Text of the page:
Today is a Friday at the Starbucks Manufacturing and Distribution Center in York County, a work day for Robby Rost. Typically, Robby runs to the door as soon as he gets out of the van. Laughing and smiling, he shows how happy he is to be at work.
On this particular Friday, though, his trainer observes that Robby seems a bit tired. Regardless, he dons the vest, hair net, and helmet required of everyone on the warehouse floor and immediately gets to work packaging mugs for the retailer’s next big promotion. Soon, he’s wearing that infectious smile that brightens everyone’s day.
A Vista Adult Services client, Robby works part time at the Starbucks plant with on-the-job support from Vista staff. He also has the support of his trainer, Brenda Branch, a 17-year Starbucks veteran whose new role includes specifically finding work for Robby and helping him to master the skills to do his job successfully.
“We always have things that need to be done,” said Annie Hughes, Starbucks learning specialist. “To have someone here to prep our work saves time.”
Skills we can market
Vista Adult Services specializes in looking for tasks being neglected or taking employees away from their job duties. The adults in Vista’s program “really do have skills we can market,” said Nicole Shorey, employment specialist.
Shorey gets choked up when she speaks about the commitment of Vista’s business partners, such as Hershey Entertainment & Resorts, Pepsi Beverages Company, and now Starbucks. These employers have gone to great lengths to make the partnership work. When one Vista client doesn’t work out, they ask, “Do you have anyone else?”
“As we find new businesses, we are learning new things,” she said. At Starbucks, the Vista team is learning the benefits of having someone like Brenda Branch, “who was given to us and has carved out time to be with our client.”
Boxes galore in need of attention
Approximately 500 employees work three shifts a day, seven days a week, at the York County facility. The 400,000-square-foot warehouse has boxes galore. Opening or putting boxes together, or stopping to correct wrong tags or labels, are all tasks that take time away from filling orders for Starbucks’ many retail stores.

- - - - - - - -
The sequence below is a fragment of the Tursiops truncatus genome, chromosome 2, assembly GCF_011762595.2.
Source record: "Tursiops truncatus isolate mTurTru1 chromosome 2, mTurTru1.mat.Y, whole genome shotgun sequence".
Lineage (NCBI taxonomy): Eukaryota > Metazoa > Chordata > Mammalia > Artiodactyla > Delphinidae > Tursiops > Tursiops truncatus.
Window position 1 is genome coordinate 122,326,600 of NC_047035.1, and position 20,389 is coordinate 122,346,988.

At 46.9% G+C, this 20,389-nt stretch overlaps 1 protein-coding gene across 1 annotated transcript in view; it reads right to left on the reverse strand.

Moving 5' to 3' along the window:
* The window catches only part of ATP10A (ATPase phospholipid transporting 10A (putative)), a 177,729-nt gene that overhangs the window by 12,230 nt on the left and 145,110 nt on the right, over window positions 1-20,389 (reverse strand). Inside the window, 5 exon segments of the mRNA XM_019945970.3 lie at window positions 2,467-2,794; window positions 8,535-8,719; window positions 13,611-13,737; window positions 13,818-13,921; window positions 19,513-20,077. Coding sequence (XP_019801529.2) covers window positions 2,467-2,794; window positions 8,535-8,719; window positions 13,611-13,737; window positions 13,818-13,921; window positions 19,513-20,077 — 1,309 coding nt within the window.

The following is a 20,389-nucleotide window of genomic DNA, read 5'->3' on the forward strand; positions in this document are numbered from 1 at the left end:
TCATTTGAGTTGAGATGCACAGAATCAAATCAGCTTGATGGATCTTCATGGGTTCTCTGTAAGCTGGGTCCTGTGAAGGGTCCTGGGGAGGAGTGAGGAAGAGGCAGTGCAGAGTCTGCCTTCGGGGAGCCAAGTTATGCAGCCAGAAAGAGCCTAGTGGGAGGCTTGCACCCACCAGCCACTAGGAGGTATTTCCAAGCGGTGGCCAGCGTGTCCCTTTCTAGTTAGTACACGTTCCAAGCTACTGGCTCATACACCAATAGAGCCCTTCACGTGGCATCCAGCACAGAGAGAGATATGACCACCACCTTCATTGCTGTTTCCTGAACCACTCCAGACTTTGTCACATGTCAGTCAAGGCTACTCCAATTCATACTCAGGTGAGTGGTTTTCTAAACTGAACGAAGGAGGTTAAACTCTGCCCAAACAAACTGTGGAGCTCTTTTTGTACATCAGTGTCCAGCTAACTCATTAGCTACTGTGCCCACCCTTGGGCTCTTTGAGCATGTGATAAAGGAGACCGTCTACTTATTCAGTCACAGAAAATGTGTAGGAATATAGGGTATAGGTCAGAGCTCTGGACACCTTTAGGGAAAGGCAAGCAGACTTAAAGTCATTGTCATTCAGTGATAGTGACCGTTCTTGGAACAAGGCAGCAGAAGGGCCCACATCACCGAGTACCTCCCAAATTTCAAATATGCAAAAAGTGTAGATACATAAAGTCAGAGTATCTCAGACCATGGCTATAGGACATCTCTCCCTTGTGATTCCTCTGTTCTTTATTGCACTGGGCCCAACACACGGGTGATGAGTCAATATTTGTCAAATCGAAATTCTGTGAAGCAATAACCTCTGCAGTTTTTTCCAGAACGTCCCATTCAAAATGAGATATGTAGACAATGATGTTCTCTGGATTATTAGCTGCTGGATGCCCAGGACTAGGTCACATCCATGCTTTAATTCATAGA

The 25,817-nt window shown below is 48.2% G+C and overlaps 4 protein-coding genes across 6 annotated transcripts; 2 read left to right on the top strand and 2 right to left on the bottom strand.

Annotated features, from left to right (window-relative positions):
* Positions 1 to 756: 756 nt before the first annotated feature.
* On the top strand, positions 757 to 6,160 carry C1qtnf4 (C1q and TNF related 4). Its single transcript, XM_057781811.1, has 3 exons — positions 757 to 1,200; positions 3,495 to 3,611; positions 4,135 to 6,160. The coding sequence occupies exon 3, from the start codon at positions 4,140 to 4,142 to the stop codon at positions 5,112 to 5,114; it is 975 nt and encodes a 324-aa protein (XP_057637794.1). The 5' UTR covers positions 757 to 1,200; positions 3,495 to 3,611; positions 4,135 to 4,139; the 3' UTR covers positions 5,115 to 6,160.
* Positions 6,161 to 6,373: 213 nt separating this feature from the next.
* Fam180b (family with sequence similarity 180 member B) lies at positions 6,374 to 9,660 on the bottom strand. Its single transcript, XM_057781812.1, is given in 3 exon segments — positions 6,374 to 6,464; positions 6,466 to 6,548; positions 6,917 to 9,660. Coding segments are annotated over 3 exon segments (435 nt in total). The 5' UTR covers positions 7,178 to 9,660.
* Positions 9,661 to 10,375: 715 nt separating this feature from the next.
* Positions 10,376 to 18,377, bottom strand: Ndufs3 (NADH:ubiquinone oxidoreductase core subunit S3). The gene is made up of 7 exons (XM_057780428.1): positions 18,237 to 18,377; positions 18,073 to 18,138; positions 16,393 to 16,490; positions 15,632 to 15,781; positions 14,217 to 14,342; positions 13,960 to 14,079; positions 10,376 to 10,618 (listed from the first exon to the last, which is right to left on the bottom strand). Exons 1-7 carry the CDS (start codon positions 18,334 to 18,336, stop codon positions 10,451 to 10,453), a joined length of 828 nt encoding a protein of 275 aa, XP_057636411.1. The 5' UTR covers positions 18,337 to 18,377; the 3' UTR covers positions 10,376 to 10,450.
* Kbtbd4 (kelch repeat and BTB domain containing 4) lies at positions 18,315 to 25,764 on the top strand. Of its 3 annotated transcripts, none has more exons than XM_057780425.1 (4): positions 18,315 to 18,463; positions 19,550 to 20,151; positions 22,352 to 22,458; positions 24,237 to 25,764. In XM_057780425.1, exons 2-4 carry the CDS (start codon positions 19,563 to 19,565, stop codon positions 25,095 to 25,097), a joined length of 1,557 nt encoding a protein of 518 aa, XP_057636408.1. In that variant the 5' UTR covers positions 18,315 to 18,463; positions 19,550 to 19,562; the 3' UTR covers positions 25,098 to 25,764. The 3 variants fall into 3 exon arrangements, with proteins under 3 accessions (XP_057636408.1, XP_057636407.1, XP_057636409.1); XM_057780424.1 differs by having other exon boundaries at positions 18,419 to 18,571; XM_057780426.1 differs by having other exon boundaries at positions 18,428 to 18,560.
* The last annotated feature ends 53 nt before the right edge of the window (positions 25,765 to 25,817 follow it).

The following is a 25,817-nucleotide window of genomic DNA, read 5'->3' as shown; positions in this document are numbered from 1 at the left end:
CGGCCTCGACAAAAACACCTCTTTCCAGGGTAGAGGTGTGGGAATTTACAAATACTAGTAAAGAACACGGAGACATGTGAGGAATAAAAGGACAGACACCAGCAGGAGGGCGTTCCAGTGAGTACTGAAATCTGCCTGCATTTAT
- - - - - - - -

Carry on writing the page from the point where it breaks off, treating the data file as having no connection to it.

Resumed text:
Branch scours the noisy warehouse floor for this kind of work and brings it to a quiet area set up for Robby in a mock warehouse used to train new employees. Years ago, Branch drove a school bus, but she didn’t know what to expect when she was assigned to work with an adult who has autism.
“The first day, when he came in, I showed him how to make boxes. I only had to show him one time,” she said. “He has a real eye for detail. Once you show him, he’s got it.”
After a few months, Branch has become adept at reading Robby. “I can tell if he’s really tired, needs a drink, or needs a couple of extra minutes,” she said. “One of the things I have discovered is to try not to surprise him. If he knows what we’re going to do, he’s ready for it.”
She’s also learned how to refocus his attention. When Robby wanders away, as he’s prone to do from time to time, Branch brings him back on task with a gentle, “Robby, come on.”
“I wanted someone really understanding” to work with Robby, Hughes said. “This is her job. It’s all new for Brenda.”
“Actually, I love it,” Branch volunteered. “This could be expanded [by bringing in more adults with autism]. When he comes in, he’s just so excited to be here. He’s happy. He enjoys what he does. He sings to us. It’s a breath of fresh air [for me] being in here.”